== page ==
Fourth of July Celebrators More Likely to Become Republicans
Harvard study says kids who attend July 4 parades tend to join the GOP.
July 2, 2011— -- Attending a Fourth of July fireworks display or flag waving parade as a child slightly increases the likelihood that that kid will grow up to vote Republican, according to a study a team of Harvard University researchers.
Even a single July 4 celebration boosts the chance of turning a kid into a Republican, the study claims.
"One Fourth of July without rain before age 18 increases the likelihood of identifying as a Republican at age 40 by 2 percent, the share of people voting for the Republican candidate at age 40 by 4 percent, and the share of people turning out to vote at age 40 by 0.9 percent," the study concludes.
The findings leave some questions unanswered, a contention that David Yanagizawa-Drott, the assistant professor of public policy of Harvard University's Kennedy School who co-wrote the study with Andreas Madestam of Bocconi University, seems to acknowledge.
One thing not addressed in the report is that nearly every kid in America attends Fourth of July celebrations, but the Republican Party is a minority party.
Does Fourth of July Celebrations Turn Kids Into Republicans?
Calls to Democratic officials were not returned because they had left their offices early to celebrate the Fourth of July.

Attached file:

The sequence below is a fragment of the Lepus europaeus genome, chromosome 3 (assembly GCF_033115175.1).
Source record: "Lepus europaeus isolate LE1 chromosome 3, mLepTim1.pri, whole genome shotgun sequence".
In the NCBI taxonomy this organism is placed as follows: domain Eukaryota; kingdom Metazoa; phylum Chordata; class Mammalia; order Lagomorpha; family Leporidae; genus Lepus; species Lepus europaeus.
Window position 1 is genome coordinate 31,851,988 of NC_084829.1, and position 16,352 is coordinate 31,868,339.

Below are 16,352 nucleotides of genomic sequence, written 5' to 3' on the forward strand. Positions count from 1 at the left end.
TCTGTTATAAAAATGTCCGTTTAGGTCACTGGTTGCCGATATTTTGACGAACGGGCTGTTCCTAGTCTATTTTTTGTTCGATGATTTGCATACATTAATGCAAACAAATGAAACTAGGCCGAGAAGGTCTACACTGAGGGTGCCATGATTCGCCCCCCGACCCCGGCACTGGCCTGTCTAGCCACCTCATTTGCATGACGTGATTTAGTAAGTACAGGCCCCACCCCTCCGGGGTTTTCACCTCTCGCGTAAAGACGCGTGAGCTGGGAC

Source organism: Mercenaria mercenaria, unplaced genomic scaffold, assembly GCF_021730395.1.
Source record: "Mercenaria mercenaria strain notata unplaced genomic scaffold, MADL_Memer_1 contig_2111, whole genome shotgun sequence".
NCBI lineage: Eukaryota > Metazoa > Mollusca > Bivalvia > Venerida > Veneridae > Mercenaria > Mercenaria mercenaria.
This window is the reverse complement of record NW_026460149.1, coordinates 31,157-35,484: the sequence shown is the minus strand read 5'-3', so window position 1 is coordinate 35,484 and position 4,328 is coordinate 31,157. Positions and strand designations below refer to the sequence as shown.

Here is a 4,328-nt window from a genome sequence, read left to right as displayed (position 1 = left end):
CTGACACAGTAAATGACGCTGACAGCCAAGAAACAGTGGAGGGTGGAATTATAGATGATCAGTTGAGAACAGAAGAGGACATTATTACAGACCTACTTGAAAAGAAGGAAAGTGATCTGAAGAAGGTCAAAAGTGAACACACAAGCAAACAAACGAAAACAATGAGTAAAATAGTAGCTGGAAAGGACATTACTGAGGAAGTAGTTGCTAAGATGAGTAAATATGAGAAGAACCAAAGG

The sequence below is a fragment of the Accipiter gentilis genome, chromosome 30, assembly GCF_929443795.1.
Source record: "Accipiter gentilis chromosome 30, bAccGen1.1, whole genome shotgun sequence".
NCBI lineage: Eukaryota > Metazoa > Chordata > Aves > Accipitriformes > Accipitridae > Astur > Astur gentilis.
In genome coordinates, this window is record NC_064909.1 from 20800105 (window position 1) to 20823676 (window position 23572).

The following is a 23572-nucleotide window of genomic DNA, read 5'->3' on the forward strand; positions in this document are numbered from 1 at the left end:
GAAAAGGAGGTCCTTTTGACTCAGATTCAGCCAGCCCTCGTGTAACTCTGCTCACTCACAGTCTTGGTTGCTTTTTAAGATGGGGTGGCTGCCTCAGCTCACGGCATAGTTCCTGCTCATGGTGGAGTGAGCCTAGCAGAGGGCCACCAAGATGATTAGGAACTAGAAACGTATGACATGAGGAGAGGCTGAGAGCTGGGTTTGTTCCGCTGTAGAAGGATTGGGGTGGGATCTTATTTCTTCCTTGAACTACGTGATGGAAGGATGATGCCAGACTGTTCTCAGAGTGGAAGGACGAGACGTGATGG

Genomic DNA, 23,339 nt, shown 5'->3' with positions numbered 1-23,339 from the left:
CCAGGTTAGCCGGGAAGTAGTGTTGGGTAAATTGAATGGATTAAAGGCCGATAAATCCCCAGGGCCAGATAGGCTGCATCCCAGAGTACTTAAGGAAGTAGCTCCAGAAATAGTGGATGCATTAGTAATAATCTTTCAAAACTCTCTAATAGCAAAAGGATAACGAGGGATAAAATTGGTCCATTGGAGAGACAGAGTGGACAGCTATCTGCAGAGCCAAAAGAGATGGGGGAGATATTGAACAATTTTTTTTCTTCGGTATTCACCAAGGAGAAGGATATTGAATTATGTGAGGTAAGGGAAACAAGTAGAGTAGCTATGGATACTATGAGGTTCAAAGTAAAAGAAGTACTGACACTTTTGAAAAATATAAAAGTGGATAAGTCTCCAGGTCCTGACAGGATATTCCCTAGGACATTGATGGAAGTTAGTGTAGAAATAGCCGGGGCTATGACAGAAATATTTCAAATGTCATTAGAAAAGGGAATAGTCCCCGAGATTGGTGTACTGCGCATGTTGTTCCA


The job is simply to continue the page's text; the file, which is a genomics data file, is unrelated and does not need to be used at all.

The researchers are sticking by their conclusions.
Yanagizawa-Drott told ABCNews.com that they cannot be sure why the trend exists, but said "the celebration of Fourth of July embodies certain ideas or values that are closer to the Republican Party. This in turn affects how children experience the event."
"While our study enables us to identify the existence of these effects, it is much more difficult to disentangle which interpretation is more plausible," Yanagizawa-Drott said in an email to ABCNews.com. "There could, of course, be other explanations that are consistent with our findings. This is something that warrants further research."
He said they conducted the study because, "We were interested in understanding whether important social events during childhood could form one's identity and political views later in life. Given the popularity and historical importance of Fourth of July celebrations, we thought this was a highly interesting event to study."
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